DEAR ABBY: I recently lost both of my parents within three months of each other. My oldest son was very close to his grandparents, and when I tried to find a reasonably recent picture of them, I had difficulty finding one.
I'm the one who takes the photos, but I'm rarely in one. I've used several excuses: too fat, I don't photograph well, etc. But after trying to locate a picture for my son, I began to think, "If something should happen to me, would my children have any photos to remember me by -- or to show to their future families?"
Abby, perhaps this can help change the minds of other camera-shy people. The people who love you don't care how photogenic you are. Also, remember to photograph the people you see every day, because one day they won't be there anymore. -- HOLLY W., BANGOR, MAINE
DEAR HOLLY: Thank you for a valuable letter. And while I'm on the subject of family pictures: Readers, take time to go through that box of pictures you've stored in the back of your closet and write the names (and dates) on each one while you can still remember them.
DEAR ABBY: My first wife and I got married right out of high school. She was the girl of my dreams, and I was ecstatic to possess her. I couldn't have been happier. Then my father died, leaving me a seven-day-a-week business that didn't allow much time for my marriage. When she had a problem, I was frequently too tired to listen. She wasn't a pushy woman, and it was easy for me to believe the problem had resolved itself when she stopped bringing it up. How wrong I was!
After six years of marriage, she found someone who made her feelings a priority. Apparently he took the time to listen to her. My best friend and my former wife are now very happy together.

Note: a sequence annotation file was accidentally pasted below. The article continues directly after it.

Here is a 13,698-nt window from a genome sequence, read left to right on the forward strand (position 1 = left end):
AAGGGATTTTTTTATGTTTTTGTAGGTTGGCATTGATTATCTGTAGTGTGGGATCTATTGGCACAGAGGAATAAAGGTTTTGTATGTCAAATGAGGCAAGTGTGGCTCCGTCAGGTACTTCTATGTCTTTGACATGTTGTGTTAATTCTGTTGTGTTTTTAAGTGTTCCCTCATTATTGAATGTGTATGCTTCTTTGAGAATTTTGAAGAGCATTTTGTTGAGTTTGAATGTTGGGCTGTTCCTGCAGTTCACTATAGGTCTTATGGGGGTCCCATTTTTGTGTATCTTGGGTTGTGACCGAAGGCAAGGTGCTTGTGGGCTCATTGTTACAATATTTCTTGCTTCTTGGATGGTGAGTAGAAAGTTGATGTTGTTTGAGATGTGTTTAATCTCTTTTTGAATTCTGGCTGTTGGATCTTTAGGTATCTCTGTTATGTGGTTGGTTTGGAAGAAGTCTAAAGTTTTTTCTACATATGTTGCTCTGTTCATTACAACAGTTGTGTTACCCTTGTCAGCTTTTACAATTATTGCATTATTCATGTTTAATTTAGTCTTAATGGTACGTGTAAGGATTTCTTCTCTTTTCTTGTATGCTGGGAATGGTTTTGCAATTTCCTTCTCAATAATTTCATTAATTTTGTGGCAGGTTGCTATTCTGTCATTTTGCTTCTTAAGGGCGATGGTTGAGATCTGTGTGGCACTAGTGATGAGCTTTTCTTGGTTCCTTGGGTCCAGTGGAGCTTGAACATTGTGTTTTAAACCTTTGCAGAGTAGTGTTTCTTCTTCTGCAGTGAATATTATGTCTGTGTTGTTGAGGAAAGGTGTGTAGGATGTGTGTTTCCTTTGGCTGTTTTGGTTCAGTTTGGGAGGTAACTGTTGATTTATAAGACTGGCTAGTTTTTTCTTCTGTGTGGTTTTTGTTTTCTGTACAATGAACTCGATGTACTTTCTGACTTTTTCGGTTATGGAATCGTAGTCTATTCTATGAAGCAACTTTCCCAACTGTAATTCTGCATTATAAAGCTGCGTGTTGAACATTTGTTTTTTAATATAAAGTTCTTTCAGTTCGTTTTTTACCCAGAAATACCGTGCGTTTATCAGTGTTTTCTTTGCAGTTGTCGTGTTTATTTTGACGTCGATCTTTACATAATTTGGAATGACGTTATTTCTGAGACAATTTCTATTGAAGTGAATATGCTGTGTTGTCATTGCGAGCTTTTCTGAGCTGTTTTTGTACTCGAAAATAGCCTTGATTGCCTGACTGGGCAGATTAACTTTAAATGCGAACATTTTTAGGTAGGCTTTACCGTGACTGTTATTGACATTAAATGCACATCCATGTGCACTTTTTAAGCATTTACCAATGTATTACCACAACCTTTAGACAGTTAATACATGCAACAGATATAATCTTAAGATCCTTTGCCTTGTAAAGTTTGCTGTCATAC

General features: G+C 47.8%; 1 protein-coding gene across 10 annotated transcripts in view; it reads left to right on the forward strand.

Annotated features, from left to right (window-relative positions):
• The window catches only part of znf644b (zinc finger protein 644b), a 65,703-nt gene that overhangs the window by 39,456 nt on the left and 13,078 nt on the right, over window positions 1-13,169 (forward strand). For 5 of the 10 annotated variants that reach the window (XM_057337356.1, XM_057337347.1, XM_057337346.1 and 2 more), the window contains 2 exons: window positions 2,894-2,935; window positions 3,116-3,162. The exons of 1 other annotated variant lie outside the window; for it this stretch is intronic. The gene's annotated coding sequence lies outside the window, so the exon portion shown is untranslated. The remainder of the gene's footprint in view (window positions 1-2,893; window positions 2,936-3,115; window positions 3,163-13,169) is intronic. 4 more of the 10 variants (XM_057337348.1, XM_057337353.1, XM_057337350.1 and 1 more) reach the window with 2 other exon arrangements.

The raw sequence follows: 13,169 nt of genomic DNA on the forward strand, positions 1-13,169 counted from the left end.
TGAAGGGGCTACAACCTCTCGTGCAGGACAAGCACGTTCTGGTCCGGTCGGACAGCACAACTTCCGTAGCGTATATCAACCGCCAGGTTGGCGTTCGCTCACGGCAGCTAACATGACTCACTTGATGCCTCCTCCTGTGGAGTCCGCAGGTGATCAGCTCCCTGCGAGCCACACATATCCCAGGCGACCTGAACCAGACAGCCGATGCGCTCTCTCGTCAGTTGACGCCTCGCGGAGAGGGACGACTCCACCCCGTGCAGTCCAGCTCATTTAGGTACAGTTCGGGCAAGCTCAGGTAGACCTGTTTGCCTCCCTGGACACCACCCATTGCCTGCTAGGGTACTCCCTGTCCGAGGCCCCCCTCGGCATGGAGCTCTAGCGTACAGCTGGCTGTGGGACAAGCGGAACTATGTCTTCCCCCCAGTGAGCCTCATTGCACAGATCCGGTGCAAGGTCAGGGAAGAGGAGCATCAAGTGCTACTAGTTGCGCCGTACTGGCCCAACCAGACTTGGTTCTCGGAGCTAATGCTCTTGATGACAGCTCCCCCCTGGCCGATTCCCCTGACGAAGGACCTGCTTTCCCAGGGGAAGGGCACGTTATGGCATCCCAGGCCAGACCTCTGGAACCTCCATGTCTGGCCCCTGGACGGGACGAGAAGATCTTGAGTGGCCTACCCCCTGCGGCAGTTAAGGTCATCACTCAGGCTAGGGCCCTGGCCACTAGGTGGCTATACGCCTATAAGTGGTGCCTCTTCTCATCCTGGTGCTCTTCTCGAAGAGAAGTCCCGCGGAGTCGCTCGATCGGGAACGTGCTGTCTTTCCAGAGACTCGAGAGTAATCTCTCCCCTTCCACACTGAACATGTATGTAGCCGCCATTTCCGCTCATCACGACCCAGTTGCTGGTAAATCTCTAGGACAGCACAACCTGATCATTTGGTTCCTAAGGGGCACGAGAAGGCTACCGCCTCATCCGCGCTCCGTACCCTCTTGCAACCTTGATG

I am now 28 and married for the second time. There are still times when I find myself reverting to old habits. Sometimes I'm very tired, but I know I must make the effort to hear what she has to say -- or I will lose her, too.
I hope my first and second wives both read this letter, because I would like to say I'm sorry to my first wife, and thank you to my second.
Abby, to your other male readers, I say, "Remember, there's always someone out there willing to console a hurting woman. Don't give him the chance." -- STILL LEARNING OUT WEST
DEAR STILL LEARNING: That's sage advice from someone who learned an expensive lesson in communication.
DEAR ABBY: I am part of a car pool to after-school activities, and at my mother's instructions, I always say "Thank you" to the driver after getting out of the car.
My friends question this, saying the parent has offered to drive us, so a "thank you" is not necessary.
Abby, isn't it rude to get out of a car, after being given a ride, without so much as a "goodbye and thank you"? -- SANTA ROSA
DEAR SANTA ROSA: Yes, it is rude. Your friends who say a "thank you" is not necessary are mistaken. I advise you to continue to thank the driver after every ride.
Good advice for everyone -- teens to seniors -- is in "The Anger in All of Us and How to Deal With It." To order, send a business-sized, self-addressed envelope, plus check or money order for $3.95 ($4.50 in Canada) to: Dear Abby, Anger Booklet, P.O. Box 447, Mount Morris, Ill. 61054-0447. (Postage is included.)
4520 Main St., Kansas City, Mo. 64111; (816) 932-6600